Excerpt from the interview "On Coat Racks and Scotch Tape" with Malika Ali, On The Ground Floor, Los Angeles, CA, March 16, 2016
Malika Ali: When I first viewed Cindy Hinant's work, The Kissy Girls, it made me uncomfortable. There is a big void in the representation of girls discussing their own explorations of sexuality and intimacy, but books and movies of boys traversing the exact same subject matter exists ad infinitum. This project was unusual and that made me uneasy. My uneasiness led me to ask a lot of questions, both of myself and also of Cindy.
Talk about The Kissy Girls, a project documenting your younger sister and currently showing in our exhibition "Bang Bang." Why this is this important work?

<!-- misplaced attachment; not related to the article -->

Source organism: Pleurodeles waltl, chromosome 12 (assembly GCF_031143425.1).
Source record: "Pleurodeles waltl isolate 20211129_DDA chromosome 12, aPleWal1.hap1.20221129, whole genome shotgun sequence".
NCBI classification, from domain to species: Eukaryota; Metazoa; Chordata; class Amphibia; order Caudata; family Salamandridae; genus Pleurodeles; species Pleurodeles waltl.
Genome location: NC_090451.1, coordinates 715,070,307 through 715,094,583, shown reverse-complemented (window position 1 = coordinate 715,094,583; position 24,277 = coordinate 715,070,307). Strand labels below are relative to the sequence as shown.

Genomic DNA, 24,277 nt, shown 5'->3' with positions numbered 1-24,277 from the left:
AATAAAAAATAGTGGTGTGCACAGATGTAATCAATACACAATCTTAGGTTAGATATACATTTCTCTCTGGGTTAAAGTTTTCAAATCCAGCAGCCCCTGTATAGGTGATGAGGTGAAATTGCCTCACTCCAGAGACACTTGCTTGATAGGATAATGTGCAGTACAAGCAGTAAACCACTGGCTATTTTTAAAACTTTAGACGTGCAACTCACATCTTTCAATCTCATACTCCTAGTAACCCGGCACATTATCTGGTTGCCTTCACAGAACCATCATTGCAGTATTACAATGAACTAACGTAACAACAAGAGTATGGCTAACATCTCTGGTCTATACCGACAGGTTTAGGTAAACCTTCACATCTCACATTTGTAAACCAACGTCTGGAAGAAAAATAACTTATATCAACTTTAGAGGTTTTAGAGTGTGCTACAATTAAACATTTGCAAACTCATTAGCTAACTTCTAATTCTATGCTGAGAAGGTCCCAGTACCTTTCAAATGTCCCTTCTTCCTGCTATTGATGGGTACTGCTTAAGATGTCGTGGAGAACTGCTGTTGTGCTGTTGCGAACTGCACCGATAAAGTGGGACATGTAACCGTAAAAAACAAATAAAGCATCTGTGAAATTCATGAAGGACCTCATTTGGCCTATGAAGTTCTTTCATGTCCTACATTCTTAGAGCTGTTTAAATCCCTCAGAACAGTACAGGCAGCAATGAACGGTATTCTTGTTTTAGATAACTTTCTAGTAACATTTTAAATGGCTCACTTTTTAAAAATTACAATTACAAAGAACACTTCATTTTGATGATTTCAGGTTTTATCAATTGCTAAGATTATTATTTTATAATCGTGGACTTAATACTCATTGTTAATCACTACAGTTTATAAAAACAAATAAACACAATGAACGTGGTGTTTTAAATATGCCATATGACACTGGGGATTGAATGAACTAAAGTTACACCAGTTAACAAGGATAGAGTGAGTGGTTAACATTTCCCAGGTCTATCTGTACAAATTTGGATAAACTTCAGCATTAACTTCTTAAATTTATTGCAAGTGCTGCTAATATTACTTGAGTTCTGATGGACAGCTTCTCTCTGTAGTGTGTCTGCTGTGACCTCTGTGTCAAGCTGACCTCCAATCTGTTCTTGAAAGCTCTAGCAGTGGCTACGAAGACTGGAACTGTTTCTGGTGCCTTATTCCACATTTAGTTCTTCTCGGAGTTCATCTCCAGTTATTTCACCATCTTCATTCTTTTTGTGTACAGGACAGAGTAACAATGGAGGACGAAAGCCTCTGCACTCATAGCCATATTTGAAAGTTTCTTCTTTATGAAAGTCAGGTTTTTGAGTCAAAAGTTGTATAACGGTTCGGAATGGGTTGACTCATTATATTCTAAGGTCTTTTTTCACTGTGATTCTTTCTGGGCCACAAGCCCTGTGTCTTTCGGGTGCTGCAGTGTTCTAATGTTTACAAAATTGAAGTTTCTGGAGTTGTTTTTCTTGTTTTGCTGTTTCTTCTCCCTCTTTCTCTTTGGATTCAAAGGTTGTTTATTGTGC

Cindy Hinant: I was 21 years old when I made The Kissy Girls (2006), and was barely post-adolescent myself. This is actually the first video art piece that I ever made. The Kissy Girls was a club Bonnie started in kindergarten where the kids in her school would play kiss-tag during recess. Bonnie was interested in boys and exploring her sexuality from a young age, a topic which is suppressed and mutilated by our culture. For example, in Wisconsin a few years ago, parents of a five-year-old girl took a six year old boy to court for playing doctor. Its totally absurd. Its also hard to separate whats natural and whats a product of our youth and sex-obsessed media. This video also shows my sister at eleven years old defining her sexuality through pop music videos, an issue that still important in my work.